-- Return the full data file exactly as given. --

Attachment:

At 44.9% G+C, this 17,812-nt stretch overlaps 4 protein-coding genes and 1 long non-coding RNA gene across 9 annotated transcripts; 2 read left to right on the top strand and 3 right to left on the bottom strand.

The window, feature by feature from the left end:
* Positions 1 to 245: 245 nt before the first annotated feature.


At 44.9% G+C, this 17,812-nt stretch overlaps 4 protein-coding genes and 1 long non-coding RNA gene across 9 annotated transcripts; 2 read left to right on the top strand and 3 right to left on the bottom strand.

The window, feature by feature from the left end:
* Positions 1 to 245: 245 nt before the first annotated feature.